Recent Reviews

Clarimonde

by Théophile Gautier

A newly ordained priest dreams of a second life with a beautiful courtesan, sensuous dreams so vivid he cannot tell which is his waking life. Is she a demon, a succubus, a vampire? He doesn't care — he loves her. Haunting imagery and exquisite prose, yet the point of this short story seems to be that priests are too weak to withstand temptation. (Likely true, as recent news has continually demonstrated.)

Reviewed on 2015.04.25
by Leah A. Zeldes

The Shogun's Daughter

by Robert Ames Bennet

Interesting historical adventure set in Japan in the mid-19th century, just at the time when Commodore Perry's warships were pressing the combative and xenophobically insular Japanese to open their ports to world trade.

An adventurous young Nipponese nobleman takes ship for the West in defiance of ancient law forbidding citizens of Japan to leave the island, with death to any who go and return. He's befriended by a young American, a wealthy Southerner with all of the pre-Civil War arrogance of a plantation-born aristocrat. Although Japanese law also declares that any foreigners in Japan will be put to death, he pledges to return with his friend to his homeland in order to convince the Shogun that resting the might of the West will bring dire consequences.

The plot is fairly predictable, but the wealth of detail about Japanese life of the period is fascinating. For example, here's an account of a dinner:

“The meal was odder than any I had eaten even in China—soup, omelet, fishballs, and sponge cake; soup, boiled crawfish, lotus-root salad, and salted plums; thin soup, sweetmeats, pickled bamboo shoots, and stewed cuttlefish; thick soup, sliced duck, and stewed vegetables; sea slugs with soy sauce, loquats stewed with sugar, soup, more soup, and last of all plain boiled rice, without sugar—which is scarce in Japan—and without milk—which is unknown.”

Reviewed on 2015.04.25
by Leah A. Zeldes

Spanish Doubloons

by Camilla Kenyon

Corn, but of a good and satisfying kind.

Virginia stumbles aboard a tramp freighter to rescue her aunt from the clutches of a crew of frauds, only to find herself trapped by circumstances into accompanying them on their hunt. Many thrills and a romance of the more or less typical kind—they hate one another until falling in love.

Reminds me less of Treasure Island than it does of another treasure-seeking adventure with a feisty young red-headed heroine, Hair of Gold.

Reviewed on 2015.04.25
by Dai Alanye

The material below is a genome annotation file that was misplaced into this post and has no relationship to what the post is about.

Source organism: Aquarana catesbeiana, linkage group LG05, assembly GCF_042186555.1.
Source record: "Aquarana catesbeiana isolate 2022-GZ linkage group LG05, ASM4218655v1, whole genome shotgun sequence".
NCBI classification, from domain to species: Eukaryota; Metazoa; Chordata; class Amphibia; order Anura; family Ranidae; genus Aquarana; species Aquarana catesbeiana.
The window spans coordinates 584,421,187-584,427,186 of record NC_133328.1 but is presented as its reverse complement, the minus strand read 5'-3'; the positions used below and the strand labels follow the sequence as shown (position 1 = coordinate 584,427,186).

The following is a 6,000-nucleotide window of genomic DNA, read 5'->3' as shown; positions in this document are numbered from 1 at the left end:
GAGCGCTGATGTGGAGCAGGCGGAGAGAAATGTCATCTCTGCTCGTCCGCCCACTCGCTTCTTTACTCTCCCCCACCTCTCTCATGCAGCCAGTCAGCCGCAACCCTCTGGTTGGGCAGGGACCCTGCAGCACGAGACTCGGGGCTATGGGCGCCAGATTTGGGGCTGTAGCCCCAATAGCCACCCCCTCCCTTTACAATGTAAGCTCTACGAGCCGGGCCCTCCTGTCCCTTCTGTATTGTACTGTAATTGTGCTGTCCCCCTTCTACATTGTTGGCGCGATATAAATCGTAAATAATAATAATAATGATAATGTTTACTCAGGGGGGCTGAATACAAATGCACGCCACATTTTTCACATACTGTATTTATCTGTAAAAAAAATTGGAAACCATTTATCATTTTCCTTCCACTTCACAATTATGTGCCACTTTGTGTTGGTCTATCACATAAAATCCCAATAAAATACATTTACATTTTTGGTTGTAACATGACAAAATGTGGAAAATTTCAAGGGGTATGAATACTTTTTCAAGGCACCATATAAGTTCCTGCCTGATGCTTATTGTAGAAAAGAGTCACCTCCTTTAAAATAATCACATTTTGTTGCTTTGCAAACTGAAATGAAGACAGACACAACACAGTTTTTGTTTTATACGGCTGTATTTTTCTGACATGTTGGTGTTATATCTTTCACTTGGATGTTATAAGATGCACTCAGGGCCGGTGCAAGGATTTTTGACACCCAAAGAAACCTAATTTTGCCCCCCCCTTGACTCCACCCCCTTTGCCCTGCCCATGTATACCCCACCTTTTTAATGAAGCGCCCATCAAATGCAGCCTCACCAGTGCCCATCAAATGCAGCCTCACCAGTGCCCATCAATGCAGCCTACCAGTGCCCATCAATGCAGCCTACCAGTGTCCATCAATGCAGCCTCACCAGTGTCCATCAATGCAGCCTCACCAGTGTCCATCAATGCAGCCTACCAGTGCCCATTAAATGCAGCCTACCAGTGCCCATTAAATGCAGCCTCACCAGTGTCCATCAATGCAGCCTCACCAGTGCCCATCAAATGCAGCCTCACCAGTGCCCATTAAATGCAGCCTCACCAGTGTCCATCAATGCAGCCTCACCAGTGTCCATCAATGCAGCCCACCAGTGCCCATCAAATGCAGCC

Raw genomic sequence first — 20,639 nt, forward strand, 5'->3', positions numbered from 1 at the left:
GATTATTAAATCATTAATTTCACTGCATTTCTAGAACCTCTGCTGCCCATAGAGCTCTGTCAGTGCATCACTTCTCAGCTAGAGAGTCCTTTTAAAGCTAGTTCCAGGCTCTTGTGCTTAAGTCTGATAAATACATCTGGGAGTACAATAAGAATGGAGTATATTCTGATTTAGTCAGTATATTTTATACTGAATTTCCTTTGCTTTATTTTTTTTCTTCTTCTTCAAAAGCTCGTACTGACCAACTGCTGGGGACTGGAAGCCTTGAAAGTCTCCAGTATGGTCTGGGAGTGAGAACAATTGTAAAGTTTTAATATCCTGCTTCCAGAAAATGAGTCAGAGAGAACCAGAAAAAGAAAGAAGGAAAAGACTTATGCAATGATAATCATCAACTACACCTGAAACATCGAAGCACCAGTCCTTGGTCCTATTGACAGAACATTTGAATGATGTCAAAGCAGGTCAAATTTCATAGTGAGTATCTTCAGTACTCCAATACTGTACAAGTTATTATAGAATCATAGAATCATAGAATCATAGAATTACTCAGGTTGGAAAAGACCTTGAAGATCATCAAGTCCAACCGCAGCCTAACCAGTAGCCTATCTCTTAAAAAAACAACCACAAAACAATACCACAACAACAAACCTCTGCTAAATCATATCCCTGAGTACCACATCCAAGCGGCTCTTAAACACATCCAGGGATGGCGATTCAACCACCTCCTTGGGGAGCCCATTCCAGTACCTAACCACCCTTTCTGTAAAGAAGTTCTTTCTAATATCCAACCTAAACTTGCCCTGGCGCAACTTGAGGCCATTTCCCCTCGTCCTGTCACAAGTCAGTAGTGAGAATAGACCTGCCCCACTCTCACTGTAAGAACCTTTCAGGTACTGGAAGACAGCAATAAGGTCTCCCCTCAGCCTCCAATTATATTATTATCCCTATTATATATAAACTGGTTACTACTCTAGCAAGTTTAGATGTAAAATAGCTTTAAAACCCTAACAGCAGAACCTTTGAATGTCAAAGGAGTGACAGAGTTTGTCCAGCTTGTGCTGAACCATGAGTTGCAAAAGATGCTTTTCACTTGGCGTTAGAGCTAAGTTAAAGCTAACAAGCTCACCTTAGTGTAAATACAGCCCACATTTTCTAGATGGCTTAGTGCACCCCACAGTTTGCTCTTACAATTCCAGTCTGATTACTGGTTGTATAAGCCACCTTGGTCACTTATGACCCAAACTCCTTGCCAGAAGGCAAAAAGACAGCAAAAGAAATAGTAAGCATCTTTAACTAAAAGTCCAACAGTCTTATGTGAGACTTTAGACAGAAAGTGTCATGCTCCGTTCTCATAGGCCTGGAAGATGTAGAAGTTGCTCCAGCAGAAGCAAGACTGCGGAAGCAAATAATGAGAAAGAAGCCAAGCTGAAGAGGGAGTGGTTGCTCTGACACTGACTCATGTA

Sir Hilton's Sin

by George Manville Fenn

A jolly tale of English country life in the early 1900s. The shrewish wife is subdued, the much-put-upon husband improves his lot, the two young lovers and the two older lovers overcome obstacles to happiness, and a few villains are trumped.

Reviewed on 2015.04.25
by Dai Alanye

The Snare

by Rafael Sabatini

Sabatini is a prolific author and an excellent writer, though not many of his books are overly romantic and lacking in realism. Of the several I've read, The Snare strikes me as the best, though it also has a shade of a fairy-tale ending.

Exciting throughout with a wonderful heroine and one or two fine heroes, it takes place during the Peninsular Campaign, with Wellington making a meaningful appearance.

[I don't rate by stars.]

Reviewed on 2015.04.24
by Dai Alanye

The Mysterious Card

by Cleveland Moffett

A riddle of a mystery with no solution in this story. The solution is in The Mysterious Card Unveiled, which should be read immediately after this story.
A New York businessman in Paris is given a card with handwriting in French. Every person he asks to translate the writing is horrified by it and treats the businessman as a monster.
The story is quite well done and sets up a puzzle that baffles the reader.

Reviewed on 2015.04.24
by Lisa Carr

The Mysterious Card Unveiled

by Cleveland Moffett

This story explains the first story. Unfortunately, the solution involves mysticism, spiritualism, and bogus technology. It's nice to have a solution to The Mysterious Card, but something more believable would have served better.

Reviewed on 2015.04.24
by Lisa Carr

The Albert Gate Mystery

by Louis Tracy

Foreign emissaries murdered, priceless diamonds stolen, and a high ranking member of the British Foreign Office has gone missing. What does it all mean? Reginald Brett, barrister and detective, is on the case. I liked it - lots of action and very entertaining. Things unravel a bit during a goofy ending, so 4 stars instead of 5.

Reviewed on 2015.04.23
by bhold

Doubloons—and the Girl

by John Maxwell Forbes

A great book - well written, easy to read, romantic, and full of action. I wish the author had written other books.

Reviewed on 2015.04.23
by gibel

The Sea-Hawk

by Rafael Sabatini

A great story full of action, adventure, and romance. This book and Captain Blood are probably his best known because pirate stories are popular, but I also recommend his book Saint Martin's Summer and other romances which are as well written.

Reviewed on 2015.04.23
by gibel

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